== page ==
A lot of things are possible if Republicans and conservatives got serious about the information war. If they don’t, it doesn’t matter how good the policy proposal is. Here is Andrew G. Biggs at National Review:
In a recent article for National Review Online, I advocated Social Security reforms that combine a universal, guaranteed, flat retirement benefit provided by the government with expanded 401(k) retirement savings accounts to supplement that minimum benefit. These proposed reforms are similar to the retirement systems of New Zealand and the United Kingdom, and they also take cues from Canada and Australia.
Following the publication of that article, I received a wide range of feedback from readers — some asking for additional details on how the plan would work, others inquiring about various technical issues. But the most pressing questions have been about politics. Could such a plan pass? Or will fiscally conservative plans simply be beaten again, as they were when President George W. Bush invested heavily in reform in 2005?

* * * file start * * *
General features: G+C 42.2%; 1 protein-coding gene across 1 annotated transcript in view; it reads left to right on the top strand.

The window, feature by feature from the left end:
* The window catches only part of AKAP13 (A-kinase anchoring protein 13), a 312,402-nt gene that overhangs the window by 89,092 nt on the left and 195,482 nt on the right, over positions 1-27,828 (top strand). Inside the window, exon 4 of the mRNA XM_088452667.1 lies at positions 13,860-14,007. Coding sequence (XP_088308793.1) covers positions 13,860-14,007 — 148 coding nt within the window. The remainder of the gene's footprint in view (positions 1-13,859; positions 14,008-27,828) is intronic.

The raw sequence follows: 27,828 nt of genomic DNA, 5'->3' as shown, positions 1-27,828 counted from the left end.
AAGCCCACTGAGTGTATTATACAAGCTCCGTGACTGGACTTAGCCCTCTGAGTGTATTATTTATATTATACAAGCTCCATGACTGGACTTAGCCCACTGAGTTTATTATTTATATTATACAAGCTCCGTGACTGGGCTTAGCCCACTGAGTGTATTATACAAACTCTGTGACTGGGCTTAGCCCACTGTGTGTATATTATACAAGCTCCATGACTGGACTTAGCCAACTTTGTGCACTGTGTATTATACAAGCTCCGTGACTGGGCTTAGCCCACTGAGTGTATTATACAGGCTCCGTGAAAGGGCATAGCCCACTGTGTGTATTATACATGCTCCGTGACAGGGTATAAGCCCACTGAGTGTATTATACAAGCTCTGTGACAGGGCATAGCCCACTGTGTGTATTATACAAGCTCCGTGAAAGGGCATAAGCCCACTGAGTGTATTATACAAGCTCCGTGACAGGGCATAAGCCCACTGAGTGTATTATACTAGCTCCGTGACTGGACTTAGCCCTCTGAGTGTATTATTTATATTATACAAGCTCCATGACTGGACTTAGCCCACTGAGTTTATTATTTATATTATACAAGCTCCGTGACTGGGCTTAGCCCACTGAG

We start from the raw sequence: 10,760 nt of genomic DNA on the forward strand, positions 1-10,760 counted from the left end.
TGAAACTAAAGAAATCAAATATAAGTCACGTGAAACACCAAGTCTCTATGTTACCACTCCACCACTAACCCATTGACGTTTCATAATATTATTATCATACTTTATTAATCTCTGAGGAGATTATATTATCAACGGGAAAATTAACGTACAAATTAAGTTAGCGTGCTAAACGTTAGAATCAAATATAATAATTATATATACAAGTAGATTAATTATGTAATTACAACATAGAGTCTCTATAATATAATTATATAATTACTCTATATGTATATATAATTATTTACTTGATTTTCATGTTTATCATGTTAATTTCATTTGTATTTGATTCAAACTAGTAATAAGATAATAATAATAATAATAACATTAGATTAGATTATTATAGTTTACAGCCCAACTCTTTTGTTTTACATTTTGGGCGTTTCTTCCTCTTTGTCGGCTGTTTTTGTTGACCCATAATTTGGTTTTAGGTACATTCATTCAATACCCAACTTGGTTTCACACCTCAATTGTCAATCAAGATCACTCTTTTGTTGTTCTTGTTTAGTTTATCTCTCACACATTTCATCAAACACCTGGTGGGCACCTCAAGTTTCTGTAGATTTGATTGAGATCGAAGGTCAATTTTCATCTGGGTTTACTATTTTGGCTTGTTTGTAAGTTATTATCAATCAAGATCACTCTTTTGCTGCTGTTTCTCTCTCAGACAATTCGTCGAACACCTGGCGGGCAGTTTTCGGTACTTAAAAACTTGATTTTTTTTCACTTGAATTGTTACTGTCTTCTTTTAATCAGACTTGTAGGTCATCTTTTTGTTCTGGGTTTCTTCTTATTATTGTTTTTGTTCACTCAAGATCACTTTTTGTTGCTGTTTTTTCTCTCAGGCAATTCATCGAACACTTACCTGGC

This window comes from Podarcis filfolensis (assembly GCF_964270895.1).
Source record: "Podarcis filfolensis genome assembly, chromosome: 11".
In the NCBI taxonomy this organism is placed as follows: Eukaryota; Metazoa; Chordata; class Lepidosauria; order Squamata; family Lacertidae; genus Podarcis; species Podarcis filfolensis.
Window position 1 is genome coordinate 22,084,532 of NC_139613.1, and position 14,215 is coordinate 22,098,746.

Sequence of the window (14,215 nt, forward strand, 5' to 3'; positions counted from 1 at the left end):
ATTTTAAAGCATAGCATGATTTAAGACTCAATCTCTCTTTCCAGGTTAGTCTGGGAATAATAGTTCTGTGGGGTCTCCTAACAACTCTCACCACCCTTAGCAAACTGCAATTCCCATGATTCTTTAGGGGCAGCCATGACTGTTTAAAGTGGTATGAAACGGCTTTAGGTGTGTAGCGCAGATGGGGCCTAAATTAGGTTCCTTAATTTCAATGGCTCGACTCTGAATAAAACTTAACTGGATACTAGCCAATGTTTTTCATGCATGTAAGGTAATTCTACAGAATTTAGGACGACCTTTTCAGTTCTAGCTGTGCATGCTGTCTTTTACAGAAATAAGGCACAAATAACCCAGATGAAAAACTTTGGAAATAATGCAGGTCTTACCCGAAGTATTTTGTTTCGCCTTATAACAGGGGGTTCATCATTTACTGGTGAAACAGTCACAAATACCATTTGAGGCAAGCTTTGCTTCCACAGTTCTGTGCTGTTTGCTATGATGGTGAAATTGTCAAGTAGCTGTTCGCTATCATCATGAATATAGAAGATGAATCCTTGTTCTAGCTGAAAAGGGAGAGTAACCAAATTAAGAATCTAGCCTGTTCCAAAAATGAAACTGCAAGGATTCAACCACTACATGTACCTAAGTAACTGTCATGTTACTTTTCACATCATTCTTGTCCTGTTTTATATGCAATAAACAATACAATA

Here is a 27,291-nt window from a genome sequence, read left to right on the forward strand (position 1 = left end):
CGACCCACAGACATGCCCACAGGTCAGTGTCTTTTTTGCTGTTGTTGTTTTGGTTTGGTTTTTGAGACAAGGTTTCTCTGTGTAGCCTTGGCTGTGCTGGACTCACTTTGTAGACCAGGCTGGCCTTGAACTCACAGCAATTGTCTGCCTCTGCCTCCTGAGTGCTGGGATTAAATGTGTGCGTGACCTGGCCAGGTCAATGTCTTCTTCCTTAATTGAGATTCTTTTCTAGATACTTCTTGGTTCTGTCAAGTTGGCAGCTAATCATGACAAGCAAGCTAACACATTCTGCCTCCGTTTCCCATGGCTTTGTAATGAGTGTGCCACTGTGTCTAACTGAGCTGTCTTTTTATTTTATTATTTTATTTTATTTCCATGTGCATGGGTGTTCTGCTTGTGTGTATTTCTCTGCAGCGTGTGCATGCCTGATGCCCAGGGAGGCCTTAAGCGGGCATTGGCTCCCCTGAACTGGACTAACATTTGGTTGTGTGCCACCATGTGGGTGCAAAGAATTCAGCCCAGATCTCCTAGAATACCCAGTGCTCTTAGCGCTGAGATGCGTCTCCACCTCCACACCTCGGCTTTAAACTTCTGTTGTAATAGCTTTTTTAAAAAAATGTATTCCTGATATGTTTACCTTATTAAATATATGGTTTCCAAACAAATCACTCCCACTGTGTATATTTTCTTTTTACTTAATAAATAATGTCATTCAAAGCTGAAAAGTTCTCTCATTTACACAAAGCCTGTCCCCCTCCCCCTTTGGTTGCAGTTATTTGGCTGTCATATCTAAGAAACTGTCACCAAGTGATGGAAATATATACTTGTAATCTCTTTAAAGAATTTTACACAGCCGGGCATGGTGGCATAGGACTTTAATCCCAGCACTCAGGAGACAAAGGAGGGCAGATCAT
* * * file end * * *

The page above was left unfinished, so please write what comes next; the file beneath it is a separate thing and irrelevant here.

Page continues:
No one designs a Social Security reform to be politically popular. Any proposal to bridge the $10 trillion-plus gap between the benefits Social Security promises and the taxes it will collect will inevitably deliver a lot of bad news to a lot of people. Anyone proposing a magic reform that guarantees full promised benefits without raising taxes is peddling snake oil.
But, compared with traditional reform plans, the flat-benefit plan offers a number of politically attractive features.
Read more: National Review
Image credit: conventionofstates.com.